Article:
Information Design for Congested Social Services: Optimal Need-Based Persuasion
55 Pages Posted: 24 May 2021 Last revised: 23 Oct 2022
Date Written: May 19, 2021
We study the effectiveness of information design in reducing congestion in social services catering to users with varied levels of need. In the absence of price discrimination and centralized admission, the provider relies on sharing information about wait times to improve welfare. We consider a stylized model with heterogeneous users who differ in their private outside options: low-need users have an acceptable outside option to the social service, whereas high-need users have no viable outside option. Upon arrival, a user decides to wait for the service by joining an unobservable first-come-first-serve queue, or leave and seek her outside option. To reduce congestion and improve social outcomes, the service provider seeks to persuade more low-need users to avail their outside option, and thus better serve high-need users. We characterize the Pareto-optimal signaling mechanisms and compare their welfare outcomes against several benchmarks. We show that if either type is the overwhelming majority of the population, information design does not provide improvement over sharing full information or no information. On the other hand, when the population is sufficiently heterogeneous, information design not only Pareto dominates full-information and no-information mechanisms, in some regimes it also achieves the same welfare as the “first-best”, i.e., the Pareto-optimal centralized admission policy with knowledge of users’ types.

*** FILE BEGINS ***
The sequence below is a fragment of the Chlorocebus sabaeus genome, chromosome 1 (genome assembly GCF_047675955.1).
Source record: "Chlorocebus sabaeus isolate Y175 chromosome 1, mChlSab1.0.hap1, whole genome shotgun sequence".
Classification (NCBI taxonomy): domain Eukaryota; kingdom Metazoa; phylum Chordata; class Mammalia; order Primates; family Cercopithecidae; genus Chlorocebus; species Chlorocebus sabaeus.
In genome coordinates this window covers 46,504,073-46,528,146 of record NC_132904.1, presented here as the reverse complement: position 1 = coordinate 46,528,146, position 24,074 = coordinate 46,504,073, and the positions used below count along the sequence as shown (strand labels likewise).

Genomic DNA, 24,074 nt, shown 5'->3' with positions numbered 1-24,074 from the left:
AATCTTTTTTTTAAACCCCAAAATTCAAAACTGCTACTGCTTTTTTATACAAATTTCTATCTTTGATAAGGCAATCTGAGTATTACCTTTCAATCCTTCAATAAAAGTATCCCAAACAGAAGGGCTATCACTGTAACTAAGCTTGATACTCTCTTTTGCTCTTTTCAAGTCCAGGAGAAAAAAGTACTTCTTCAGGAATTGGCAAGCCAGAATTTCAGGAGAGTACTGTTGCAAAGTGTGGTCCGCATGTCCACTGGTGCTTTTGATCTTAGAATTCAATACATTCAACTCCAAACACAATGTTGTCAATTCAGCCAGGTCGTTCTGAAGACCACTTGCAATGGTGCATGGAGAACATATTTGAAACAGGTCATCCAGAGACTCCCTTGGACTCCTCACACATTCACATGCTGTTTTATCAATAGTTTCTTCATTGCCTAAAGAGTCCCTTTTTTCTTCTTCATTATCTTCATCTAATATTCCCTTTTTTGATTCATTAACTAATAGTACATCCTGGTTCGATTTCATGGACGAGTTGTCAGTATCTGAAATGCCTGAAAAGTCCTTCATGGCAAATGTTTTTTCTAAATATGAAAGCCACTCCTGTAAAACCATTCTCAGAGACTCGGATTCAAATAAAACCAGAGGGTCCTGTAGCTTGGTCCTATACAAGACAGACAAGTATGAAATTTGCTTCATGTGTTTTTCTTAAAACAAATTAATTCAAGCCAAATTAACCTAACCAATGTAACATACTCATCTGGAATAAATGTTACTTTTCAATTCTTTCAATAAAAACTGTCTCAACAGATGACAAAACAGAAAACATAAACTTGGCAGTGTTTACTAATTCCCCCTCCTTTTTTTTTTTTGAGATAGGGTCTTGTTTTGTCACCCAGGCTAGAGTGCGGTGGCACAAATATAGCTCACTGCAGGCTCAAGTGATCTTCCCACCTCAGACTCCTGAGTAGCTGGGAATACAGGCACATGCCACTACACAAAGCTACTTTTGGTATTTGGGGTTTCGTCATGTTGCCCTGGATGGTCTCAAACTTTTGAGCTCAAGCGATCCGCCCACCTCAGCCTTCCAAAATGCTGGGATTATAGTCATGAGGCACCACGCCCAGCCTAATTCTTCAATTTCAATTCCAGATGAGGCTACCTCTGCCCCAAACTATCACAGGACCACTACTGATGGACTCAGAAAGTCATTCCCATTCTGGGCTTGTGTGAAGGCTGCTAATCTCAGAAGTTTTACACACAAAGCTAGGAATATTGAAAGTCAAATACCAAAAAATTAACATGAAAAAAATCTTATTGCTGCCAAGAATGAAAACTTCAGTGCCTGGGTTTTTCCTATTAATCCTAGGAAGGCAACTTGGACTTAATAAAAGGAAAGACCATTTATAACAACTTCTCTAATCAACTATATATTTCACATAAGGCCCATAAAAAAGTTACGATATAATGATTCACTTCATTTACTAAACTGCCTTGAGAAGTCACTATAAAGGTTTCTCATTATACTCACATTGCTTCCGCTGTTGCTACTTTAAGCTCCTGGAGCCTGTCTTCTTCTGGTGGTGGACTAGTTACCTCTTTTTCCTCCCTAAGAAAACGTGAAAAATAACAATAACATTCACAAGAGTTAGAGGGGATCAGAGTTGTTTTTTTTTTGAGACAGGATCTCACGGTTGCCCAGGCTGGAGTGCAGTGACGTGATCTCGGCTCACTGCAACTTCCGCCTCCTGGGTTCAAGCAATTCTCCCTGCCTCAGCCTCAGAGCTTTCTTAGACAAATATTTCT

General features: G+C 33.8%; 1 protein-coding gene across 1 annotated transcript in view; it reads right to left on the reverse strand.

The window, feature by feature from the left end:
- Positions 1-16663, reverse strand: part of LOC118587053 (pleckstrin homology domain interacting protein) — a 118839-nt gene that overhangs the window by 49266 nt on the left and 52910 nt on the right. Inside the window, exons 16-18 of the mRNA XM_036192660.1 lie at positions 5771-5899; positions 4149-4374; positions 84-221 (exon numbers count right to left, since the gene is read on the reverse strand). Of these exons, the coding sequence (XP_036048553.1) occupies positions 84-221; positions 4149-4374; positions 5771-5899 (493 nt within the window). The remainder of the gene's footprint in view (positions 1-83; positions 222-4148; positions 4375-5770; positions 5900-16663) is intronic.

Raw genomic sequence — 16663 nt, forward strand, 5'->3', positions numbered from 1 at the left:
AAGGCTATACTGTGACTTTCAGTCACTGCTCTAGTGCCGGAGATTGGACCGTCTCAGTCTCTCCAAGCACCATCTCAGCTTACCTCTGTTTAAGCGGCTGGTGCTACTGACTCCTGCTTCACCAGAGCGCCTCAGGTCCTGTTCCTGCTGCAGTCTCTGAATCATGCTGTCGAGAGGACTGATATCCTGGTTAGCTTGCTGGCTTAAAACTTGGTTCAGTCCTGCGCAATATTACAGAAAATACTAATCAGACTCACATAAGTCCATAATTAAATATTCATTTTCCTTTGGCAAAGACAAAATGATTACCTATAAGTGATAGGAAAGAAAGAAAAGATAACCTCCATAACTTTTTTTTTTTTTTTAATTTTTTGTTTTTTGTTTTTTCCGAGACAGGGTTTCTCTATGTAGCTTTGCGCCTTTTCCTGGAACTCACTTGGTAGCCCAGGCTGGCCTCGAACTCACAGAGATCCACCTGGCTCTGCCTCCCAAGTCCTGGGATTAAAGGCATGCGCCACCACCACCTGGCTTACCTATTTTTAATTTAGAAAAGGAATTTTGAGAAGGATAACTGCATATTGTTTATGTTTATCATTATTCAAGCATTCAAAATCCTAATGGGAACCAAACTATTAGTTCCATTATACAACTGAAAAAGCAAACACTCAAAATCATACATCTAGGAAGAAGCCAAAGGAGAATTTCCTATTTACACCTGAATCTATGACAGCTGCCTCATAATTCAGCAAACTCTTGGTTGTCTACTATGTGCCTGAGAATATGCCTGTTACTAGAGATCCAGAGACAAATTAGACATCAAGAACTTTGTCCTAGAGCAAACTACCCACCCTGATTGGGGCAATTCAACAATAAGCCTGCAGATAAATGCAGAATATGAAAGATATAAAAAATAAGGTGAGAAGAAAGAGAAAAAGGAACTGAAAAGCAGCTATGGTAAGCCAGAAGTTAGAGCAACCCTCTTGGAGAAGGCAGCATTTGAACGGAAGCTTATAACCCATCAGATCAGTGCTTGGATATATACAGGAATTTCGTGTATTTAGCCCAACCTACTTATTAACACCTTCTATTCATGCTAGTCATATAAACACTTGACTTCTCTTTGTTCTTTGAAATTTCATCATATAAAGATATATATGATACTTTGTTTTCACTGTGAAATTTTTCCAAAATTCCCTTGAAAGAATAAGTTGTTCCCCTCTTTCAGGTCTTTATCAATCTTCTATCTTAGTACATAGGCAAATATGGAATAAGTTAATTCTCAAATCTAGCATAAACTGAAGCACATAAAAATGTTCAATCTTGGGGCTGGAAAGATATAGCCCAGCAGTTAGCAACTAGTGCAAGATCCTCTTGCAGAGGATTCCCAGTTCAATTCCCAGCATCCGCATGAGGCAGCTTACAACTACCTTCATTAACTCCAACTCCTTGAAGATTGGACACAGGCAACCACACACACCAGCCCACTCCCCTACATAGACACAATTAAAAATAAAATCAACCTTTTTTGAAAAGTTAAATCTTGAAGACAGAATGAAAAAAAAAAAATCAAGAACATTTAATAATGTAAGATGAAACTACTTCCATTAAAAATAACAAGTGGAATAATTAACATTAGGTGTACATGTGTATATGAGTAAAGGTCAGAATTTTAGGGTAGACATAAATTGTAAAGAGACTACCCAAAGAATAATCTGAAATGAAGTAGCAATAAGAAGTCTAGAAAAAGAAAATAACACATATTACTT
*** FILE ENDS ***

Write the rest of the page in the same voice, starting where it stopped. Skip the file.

Keywords: information design, social services, Pareto improvement, congestion
Suggested Citation: Suggested Citation